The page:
As to whether the report would address possible institutional changes in the United Nations system to better respond to migration issues, Mr. Karlsson said that one of the issues the Commission would be looking into through regional consultations was how present institutions were working. It would then decide whether to recommend major institutional changes or not. The Commission would hold its second meeting in Manila in May, which would be its first regional consultation.

Referring to a news article citing the World Bank President as pointing out that 1 million young people would look for jobs in the developing world in the coming years, Mr. Karlsson said many of them would not find jobs that suited their needs and they would then seek jobs elsewhere. Parallel to that, as a result of low birth rates and the ageing of populations in developed countries, there would be a need for migration in years to come. While, on the one hand, one could see an enormous risk for confrontation, on the other, it was a “win-win” situation, in which the interests of both the developed and developing world might coincide.

To find systems of managed migration that might help solve that dilemma was one of the “exciting tasks” of the Commission, he added. In that regard, the case of India and the United States was one example of migration that had led to good developments for both the receiving and sending countries.

Regarding the likely reactions from the European Union to the recommendations that might emanate from the Commission’s work, Mr. Karlsson said the issue was a sensitive one for Europeans because their short-term politics tended to want to keep migrants out while everyone knew that, in the medium term, Europe would need an enormous influx of immigrants to run the European welfare States. That dilemma had not been settled, and it was one that the Commission would also have to deal with. Therefore, one issue to be addressed was how to enhance integration, one of the most important issues from a European point of view. While personally very worried that the dilemma was politically unsolved, he was happy to note the presence of experienced, highly qualified Europeans on the Commission.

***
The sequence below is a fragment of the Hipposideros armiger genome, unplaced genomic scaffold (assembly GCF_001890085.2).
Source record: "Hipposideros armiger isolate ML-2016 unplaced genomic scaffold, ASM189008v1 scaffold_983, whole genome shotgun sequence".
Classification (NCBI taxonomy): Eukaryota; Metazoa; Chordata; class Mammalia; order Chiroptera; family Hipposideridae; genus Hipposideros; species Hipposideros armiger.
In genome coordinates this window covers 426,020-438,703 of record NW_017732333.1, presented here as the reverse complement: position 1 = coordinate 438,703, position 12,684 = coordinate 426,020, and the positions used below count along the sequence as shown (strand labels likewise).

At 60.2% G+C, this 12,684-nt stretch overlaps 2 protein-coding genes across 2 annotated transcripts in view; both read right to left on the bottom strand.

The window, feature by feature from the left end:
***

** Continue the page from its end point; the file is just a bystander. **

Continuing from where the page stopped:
Mr. Jenny said the Commission was eager to listen and learn, as well as visit regions to ascertain the regional specificities regarding migration flows and how governments in different regions were challenged by those flows. What happened in Africa was not the same as what happened in Asia or in developed countries. The first regional meeting in Manila would bring together not only governments, but also non-governmental bodies, experts and the media, which had an important responsibility in reporting about migration. Media could influence the public perceptions, especially in the context of integration.

More information on the Global Commission could be found on the Web site -–